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The Hon Darren Chester MP
Minister for Veterans and Defence Personnel


Thursday,19 December 2019

104 years on since our troops left Gallipoli

THE strategic evacuation of the last Australian soldiers from Gallipoli Peninsula more than a century ago has today been remembered at a service held at the Shrine of Remembrance in Melbourne.

Minister for Veterans and Defence Personnel Darren Chester joined guests at the Friends of Gallipoli Inc. commemorative service to remember the remarkable story of the evacuation.

“More than a century ago, Australians and New Zealanders, along with the French and British, fought against the Turkish in what has become a campaign etched in our collective history,” Mr Chester said.

“The evacuation, which was planned and executed from 22 November 1915, is often forgotten. Troops were progressively moved without arousing the suspicions of the Turkish troops until the last troops left the Anzac Cove area 104 years ago today.

“This day is an important part of the Gallipoli story and one that we should ensure our future generations learn about to honour those who served and died at Gallipoli in 1915, and to reflect on the long, shared history between our countries.”

In order to execute the evacuation, the final few soldiers who were left in the trenches maintained normality and fired rounds regularly to keep the enemy guessing. To help disguise their final departure they created self-firing rifles, which were rigged to fire by water dripping from one pan into another attached to the trigger — the rifle firing when the lower pan was full.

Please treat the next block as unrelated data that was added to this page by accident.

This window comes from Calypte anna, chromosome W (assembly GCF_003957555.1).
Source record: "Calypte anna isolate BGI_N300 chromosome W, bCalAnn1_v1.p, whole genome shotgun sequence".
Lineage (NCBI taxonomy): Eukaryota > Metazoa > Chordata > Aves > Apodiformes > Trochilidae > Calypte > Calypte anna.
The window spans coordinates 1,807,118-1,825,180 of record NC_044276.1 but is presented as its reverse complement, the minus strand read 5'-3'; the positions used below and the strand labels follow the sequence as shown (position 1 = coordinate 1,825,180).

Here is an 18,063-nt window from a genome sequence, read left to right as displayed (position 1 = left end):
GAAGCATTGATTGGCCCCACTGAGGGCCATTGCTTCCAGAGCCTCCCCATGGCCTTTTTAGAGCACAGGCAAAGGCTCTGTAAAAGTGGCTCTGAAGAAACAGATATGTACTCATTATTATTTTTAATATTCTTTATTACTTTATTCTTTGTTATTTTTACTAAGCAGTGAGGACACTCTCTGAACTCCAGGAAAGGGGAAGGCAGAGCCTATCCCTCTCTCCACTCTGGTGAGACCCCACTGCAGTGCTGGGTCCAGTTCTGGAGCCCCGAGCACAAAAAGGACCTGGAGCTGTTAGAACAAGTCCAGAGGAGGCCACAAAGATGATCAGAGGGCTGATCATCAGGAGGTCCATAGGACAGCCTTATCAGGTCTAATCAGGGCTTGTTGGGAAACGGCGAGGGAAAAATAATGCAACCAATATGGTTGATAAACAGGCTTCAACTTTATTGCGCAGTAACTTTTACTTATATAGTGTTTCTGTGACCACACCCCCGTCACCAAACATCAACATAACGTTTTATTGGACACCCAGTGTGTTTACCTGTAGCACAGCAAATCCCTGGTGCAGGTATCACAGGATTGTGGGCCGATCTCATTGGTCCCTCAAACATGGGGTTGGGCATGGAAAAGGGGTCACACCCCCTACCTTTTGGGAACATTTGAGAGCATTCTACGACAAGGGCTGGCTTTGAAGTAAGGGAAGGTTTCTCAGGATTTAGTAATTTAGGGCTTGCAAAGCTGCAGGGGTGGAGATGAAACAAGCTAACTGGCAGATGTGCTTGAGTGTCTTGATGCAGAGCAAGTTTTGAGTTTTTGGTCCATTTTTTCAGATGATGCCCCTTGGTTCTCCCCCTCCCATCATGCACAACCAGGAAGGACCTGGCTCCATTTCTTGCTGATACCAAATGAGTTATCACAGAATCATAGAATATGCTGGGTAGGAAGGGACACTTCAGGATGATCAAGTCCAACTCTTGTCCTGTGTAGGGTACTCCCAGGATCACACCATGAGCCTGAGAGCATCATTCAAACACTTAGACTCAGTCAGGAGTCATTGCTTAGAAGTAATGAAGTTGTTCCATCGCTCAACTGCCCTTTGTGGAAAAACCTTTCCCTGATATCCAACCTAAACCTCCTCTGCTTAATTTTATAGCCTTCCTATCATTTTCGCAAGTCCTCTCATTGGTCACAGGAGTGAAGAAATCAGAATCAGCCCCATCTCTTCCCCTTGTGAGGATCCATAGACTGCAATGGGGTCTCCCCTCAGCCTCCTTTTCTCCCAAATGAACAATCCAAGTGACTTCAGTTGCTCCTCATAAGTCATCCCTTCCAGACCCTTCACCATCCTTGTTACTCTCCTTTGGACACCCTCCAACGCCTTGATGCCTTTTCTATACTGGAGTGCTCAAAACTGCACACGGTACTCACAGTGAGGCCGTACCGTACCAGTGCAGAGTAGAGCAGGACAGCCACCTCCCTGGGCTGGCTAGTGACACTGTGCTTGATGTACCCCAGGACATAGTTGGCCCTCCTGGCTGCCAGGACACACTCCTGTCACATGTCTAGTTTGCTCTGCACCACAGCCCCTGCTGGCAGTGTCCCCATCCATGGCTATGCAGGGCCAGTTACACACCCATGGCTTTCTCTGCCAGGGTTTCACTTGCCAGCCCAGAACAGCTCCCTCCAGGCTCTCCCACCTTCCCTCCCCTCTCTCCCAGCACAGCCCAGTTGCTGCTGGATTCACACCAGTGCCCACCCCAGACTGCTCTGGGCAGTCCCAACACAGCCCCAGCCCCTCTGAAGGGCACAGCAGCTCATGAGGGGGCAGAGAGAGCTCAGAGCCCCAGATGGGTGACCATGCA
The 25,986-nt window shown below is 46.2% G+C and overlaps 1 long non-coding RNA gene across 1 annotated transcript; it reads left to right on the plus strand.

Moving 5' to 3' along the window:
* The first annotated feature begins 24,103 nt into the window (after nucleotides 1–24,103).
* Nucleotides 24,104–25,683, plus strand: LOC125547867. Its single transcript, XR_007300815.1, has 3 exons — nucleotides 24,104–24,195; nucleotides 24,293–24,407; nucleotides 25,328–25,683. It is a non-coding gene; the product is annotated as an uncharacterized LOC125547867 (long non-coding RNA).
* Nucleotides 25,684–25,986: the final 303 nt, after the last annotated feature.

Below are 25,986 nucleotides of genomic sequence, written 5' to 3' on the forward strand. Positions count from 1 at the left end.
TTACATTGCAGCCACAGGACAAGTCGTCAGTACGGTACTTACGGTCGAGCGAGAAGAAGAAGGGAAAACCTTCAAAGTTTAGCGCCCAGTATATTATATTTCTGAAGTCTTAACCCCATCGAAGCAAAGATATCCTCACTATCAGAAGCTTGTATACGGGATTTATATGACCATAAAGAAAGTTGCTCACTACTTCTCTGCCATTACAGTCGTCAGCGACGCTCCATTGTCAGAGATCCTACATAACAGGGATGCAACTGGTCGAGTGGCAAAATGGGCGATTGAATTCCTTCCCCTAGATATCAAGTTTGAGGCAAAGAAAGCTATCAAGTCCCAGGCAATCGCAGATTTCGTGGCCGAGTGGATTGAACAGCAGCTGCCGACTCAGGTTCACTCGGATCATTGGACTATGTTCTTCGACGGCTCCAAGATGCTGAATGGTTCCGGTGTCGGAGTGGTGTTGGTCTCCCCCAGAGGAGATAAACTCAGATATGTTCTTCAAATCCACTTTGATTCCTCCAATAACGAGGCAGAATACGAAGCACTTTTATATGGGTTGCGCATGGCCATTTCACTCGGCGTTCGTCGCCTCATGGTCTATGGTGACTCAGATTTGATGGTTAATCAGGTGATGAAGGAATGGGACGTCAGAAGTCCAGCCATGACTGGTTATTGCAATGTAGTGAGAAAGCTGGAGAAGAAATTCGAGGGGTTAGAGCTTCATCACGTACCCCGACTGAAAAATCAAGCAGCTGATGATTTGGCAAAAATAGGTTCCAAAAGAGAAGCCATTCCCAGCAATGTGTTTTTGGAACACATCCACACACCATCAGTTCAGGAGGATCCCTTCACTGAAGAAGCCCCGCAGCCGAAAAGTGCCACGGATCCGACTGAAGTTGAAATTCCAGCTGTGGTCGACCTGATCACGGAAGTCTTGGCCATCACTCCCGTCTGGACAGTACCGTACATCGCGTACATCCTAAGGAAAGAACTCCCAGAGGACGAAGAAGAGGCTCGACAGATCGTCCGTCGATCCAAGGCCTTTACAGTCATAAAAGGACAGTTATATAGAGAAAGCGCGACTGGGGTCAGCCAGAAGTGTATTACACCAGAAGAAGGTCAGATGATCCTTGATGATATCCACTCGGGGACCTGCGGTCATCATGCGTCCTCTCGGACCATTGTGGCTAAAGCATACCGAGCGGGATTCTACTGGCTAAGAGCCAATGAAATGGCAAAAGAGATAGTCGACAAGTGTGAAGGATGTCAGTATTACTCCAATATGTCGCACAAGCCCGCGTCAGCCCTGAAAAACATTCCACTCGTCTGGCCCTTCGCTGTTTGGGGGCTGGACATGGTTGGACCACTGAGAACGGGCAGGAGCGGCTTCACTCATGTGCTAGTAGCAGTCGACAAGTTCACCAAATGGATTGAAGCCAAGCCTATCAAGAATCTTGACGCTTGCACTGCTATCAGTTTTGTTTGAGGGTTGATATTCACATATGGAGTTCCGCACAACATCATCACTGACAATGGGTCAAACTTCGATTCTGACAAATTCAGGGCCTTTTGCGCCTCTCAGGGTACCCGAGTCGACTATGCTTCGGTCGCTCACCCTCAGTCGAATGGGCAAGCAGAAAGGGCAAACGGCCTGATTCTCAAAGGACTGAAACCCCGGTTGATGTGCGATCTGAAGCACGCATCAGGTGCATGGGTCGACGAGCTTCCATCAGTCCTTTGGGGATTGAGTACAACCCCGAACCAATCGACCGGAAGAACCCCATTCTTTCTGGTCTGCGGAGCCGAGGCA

Major Nathaniel Dunbar Barton of the 7th Light Horse Regiment described some of the scenes in a letter to his mother on 22 December 1915 … It was bright moonlight marching down, and very impressive seeing parties coming from all directions in silence, with padded feet to deaden any sound, and all making for their appointed places to the tick of time.

“In the early hours of 20 December 1915, the final boat cast off from the Anzac Cove area and further north, the 1st Royal Australian Naval Bridging Train left Suvla, where they had been maintaining the wharf from which the British rear-guard would leave,” Mr Chester said.

“The Gallipoli campaign ended with the evacuation of French and British troops from Cape Helles in January 1916.

“It was a gruelling and costly campaign, with more than 26,000 Australian casualties. The impact of the campaign was felt across Australia, with many having a relative or friend who served, some of who never returned.”

Gallipoli remains a special place to Australians and New Zealanders with thousands travelling there each year to see where the Anzac legend was forged.


Cedric Szigeti: 02 6277 7820
DVA Media: 02 6289 6466

Office of the Hon Darren Chester, Canberra ACT

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